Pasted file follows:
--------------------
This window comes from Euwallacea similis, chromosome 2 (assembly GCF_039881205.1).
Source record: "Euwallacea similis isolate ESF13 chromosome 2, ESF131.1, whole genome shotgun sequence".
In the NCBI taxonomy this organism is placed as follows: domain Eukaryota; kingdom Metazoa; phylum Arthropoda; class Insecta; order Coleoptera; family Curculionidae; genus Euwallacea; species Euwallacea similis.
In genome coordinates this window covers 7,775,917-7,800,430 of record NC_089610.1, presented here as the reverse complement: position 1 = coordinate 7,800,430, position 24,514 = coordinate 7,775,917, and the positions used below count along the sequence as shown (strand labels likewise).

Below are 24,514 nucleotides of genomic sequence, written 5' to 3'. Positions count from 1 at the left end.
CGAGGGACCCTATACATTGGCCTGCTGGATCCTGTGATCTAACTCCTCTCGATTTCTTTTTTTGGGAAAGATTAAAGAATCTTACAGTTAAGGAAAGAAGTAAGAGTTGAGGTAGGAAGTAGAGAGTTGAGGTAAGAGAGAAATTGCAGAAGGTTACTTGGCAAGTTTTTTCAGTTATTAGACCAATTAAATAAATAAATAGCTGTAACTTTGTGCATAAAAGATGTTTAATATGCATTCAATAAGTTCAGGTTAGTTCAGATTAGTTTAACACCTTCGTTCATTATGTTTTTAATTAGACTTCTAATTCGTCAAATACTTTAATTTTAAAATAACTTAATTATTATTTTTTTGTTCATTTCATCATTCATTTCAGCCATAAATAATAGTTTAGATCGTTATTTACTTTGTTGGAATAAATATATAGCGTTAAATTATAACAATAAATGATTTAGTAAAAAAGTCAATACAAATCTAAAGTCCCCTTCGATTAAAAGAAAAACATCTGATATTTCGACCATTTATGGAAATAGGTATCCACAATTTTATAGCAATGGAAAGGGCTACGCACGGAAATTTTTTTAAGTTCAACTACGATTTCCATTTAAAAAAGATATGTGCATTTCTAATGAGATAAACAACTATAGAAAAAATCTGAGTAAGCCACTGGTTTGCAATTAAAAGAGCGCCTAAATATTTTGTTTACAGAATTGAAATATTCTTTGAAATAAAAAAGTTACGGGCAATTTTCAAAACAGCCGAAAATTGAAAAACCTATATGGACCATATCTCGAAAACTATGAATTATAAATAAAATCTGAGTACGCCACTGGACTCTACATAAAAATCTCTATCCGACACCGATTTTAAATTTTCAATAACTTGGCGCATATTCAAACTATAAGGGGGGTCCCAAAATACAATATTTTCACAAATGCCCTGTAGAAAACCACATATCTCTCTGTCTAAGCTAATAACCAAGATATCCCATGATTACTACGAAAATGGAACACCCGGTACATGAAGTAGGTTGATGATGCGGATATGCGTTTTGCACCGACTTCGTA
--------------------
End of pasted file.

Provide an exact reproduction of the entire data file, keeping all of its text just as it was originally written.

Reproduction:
This window comes from Euwallacea similis, chromosome 2 (assembly GCF_039881205.1).
Source record: "Euwallacea similis isolate ESF13 chromosome 2, ESF131.1, whole genome shotgun sequence".
In the NCBI taxonomy this organism is placed as follows: domain Eukaryota; kingdom Metazoa; phylum Arthropoda; class Insecta; order Coleoptera; family Curculionidae; genus Euwallacea; species Euwallacea similis.
In genome coordinates this window covers 7,775,917-7,800,430 of record NC_089610.1, presented here as the reverse complement: position 1 = coordinate 7,800,430, position 24,514 = coordinate 7,775,917, and the positions used below count along the sequence as shown (strand labels likewise).

Below are 24,514 nucleotides of genomic sequence, written 5' to 3'. Positions count from 1 at the left end.
CGAGGGACCCTATACATTGGCCTGCTGGATCCTGTGATCTAACTCCTCTCGATTTCTTTTTTTGGGAAAGATTAAAGAATCTTACAGTTAAGGAAAGAAGTAAGAGTTGAGGTAGGAAGTAGAGAGTTGAGGTAAGAGAGAAATTGCAGAAGGTTACTTGGCAAGTTTTTTCAGTTATTAGACCAATTAAATAAATAAATAGCTGTAACTTTGTGCATAAAAGATGTTTAATATGCATTCAATAAGTTCAGGTTAGTTCAGATTAGTTTAACACCTTCGTTCATTATGTTTTTAATTAGACTTCTAATTCGTCAAATACTTTAATTTTAAAATAACTTAATTATTATTTTTTTGTTCATTTCATCATTCATTTCAGCCATAAATAATAGTTTAGATCGTTATTTACTTTGTTGGAATAAATATATAGCGTTAAATTATAACAATAAATGATTTAGTAAAAAAGTCAATACAAATCTAAAGTCCCCTTCGATTAAAAGAAAAACATCTGATATTTCGACCATTTATGGAAATAGGTATCCACAATTTTATAGCAATGGAAAGGGCTACGCACGGAAATTTTTTTAAGTTCAACTACGATTTCCATTTAAAAAAGATATGTGCATTTCTAATGAGATAAACAACTATAGAAAAAATCTGAGTAAGCCACTGGTTTGCAATTAAAAGAGCGCCTAAATATTTTGTTTACAGAATTGAAATATTCTTTGAAATAAAAAAGTTACGGGCAATTTTCAAAACAGCCGAAAATTGAAAAACCTATATGGACCATATCTCGAAAACTATGAATTATAAATAAAATCTGAGTACGCCACTGGACTCTACATAAAAATCTCTATCCGACACCGATTTTAAATTTTCAATAACTTGGCGCATATTCAAACTATAAGGGGGGTCCCAAAATACAATATTTTCACAAATGCCCTGTAGAAAACCACATATCTCTCTGTCTAAGCTAATAACCAAGATATCCCATGATTACTACGAAAATGGAACACCCGGTACATGAAGTAGGTTGATGATGCGGATATGCGTTTTGCACCGACTTCGTA